Petr Durnovo, a member of the Tsar Nicholas II's state council of senior advisors, offers a portrait of tsarist society and predicts social upheaval as the result of the difficulties of war with Germany. In his Memorandum of February 1914, he begs the Tsar not to go to war with imperial Germany and thoroughly describes to him what the outcome may be if war was to erupt between the two nations. .
Durnovo's memorandum was interesting on two accounts. It was a brilliant prophetic statement on the possible collapse of the Russian monarchy as a result of a war with Germany, as well as its attempt to persuade the Tsar that Russia's best interests including the advance of war lay with realizing that the "English orientation of our diplomacy is in essence profoundly wrong"(p.44) and that therefore the proper course lay with a rapprochement with Germany.
Durnovo feels that because of the signing of the Anglo-Russian accord, (following the Russo-Japanese war) has put Russia in a messy position. This accord, he believes, has brought nothing of value to Russia and that it threatens an inevitable clash with Germany (p.36). He carries on to say that if Russia and England do go to war with Germany, Russia will be the one doing all of the "dirty work" by providing manpower, and maintaining defense. He feels as though "England is hardly capable of taking a considerable part in a continental war" and that "the part of a battering ram, making a breach in the very thick wall of the German defense will be ours [theirs]" (p.36). The amount of sacrifices Russia will have to make due to this siding with England will take an enormous toll on her economy.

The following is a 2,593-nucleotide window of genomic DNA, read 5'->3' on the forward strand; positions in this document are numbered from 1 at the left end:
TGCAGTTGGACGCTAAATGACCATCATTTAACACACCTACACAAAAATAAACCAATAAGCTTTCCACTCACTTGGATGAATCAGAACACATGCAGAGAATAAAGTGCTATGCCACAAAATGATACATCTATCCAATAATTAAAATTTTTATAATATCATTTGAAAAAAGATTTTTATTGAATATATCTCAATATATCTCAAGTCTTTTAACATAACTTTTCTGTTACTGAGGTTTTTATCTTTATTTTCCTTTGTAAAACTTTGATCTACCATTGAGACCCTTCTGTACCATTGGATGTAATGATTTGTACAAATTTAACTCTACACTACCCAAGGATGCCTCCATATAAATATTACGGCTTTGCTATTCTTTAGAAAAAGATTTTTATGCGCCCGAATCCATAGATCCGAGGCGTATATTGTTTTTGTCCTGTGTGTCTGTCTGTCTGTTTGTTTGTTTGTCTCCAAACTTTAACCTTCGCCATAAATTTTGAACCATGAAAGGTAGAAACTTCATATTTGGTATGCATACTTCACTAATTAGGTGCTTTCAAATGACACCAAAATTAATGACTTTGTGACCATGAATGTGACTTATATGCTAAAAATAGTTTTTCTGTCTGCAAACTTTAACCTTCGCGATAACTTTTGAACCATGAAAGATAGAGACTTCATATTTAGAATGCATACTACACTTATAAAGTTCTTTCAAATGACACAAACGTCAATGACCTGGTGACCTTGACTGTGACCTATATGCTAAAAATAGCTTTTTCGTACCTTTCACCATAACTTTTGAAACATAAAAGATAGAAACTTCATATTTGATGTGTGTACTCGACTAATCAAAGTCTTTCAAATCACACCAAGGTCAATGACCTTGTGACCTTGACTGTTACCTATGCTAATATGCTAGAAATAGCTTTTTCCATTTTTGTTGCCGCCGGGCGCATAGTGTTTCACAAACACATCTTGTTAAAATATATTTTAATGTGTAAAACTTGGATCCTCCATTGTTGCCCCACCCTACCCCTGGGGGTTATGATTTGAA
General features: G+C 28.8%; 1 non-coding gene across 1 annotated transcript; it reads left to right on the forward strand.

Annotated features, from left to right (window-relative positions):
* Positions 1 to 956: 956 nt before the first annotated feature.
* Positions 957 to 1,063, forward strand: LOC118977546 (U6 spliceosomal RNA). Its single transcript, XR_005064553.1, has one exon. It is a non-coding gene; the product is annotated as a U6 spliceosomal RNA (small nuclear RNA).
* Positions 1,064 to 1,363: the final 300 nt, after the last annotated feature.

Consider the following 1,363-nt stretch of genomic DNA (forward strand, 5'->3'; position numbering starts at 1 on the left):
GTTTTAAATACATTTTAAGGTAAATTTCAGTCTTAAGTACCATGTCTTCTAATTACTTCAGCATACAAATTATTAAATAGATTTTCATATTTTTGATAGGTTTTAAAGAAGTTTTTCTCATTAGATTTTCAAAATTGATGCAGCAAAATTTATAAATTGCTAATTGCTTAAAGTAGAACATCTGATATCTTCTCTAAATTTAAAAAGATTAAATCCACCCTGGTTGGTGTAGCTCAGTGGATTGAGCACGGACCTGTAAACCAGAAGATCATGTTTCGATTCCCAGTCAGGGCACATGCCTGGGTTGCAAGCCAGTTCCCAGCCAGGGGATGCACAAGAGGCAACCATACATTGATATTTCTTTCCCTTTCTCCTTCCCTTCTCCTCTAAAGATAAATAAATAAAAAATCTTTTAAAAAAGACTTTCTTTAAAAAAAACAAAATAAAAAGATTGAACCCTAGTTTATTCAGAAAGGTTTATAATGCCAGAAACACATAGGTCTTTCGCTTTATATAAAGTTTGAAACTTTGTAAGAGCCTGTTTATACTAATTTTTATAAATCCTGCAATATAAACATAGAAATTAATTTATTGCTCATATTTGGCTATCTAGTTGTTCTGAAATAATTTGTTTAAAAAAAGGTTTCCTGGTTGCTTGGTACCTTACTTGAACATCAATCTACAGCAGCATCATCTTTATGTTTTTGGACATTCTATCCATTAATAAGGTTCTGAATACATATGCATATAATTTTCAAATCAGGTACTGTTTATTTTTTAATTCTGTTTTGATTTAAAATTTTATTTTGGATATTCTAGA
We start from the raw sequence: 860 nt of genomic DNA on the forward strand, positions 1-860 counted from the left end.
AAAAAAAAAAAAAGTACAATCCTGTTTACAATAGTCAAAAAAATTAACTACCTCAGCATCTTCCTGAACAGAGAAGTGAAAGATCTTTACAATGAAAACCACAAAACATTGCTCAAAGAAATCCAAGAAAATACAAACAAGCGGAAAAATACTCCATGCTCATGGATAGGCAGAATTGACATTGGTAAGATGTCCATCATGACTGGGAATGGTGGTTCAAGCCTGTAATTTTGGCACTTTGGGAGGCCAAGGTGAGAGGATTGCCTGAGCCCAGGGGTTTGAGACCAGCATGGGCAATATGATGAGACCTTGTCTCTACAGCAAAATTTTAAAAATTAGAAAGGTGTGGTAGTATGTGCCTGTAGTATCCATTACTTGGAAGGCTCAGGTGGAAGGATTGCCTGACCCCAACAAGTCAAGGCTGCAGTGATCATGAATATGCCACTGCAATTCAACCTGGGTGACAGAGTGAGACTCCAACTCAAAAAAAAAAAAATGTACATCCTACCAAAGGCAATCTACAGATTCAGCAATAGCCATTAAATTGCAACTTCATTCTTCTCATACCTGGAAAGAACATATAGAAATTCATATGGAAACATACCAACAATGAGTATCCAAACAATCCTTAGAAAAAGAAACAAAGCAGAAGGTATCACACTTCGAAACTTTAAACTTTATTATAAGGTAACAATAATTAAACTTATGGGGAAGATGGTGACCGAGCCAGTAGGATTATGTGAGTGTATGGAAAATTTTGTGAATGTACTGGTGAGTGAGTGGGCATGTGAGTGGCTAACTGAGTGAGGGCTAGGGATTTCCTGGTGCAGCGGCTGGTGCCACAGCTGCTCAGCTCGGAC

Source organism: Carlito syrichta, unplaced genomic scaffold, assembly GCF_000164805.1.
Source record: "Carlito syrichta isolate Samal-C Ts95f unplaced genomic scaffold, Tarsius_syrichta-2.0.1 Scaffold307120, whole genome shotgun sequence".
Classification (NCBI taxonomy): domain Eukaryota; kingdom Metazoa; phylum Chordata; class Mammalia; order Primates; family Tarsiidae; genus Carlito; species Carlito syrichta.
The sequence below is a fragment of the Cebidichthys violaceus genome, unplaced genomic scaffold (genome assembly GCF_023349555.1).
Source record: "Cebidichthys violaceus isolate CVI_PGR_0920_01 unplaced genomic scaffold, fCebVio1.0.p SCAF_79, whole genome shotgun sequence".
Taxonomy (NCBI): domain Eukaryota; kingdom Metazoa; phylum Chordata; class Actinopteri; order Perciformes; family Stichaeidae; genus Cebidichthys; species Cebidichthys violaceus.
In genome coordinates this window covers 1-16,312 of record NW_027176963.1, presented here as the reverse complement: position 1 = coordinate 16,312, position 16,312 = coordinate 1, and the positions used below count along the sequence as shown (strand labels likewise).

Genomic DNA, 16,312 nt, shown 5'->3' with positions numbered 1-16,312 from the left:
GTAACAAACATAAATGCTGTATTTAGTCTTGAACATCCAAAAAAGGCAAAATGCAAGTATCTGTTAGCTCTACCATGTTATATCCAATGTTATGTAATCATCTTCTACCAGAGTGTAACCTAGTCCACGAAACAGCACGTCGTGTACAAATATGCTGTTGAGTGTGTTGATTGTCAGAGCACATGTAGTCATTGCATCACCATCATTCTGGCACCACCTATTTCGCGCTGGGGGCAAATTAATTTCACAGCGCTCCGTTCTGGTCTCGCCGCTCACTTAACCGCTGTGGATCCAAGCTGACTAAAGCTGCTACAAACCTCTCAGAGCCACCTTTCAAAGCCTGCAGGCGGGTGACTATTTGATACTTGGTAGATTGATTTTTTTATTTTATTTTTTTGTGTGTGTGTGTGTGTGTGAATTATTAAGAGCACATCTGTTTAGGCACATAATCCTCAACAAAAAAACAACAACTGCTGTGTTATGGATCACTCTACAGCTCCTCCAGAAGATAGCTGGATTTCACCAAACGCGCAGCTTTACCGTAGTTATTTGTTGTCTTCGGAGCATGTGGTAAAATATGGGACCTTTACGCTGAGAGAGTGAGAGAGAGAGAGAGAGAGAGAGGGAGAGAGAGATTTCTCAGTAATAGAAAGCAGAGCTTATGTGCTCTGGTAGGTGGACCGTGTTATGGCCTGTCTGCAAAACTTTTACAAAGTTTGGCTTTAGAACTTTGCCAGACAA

It is quite clear throughout the document that Durnovo feels Russia will be responsible for the "dirty work" and putting forth the most effort during the war. He is quite puzzled, however, as to how Russia is expected to provide her allies with the manpower and at the same time maintain a defense.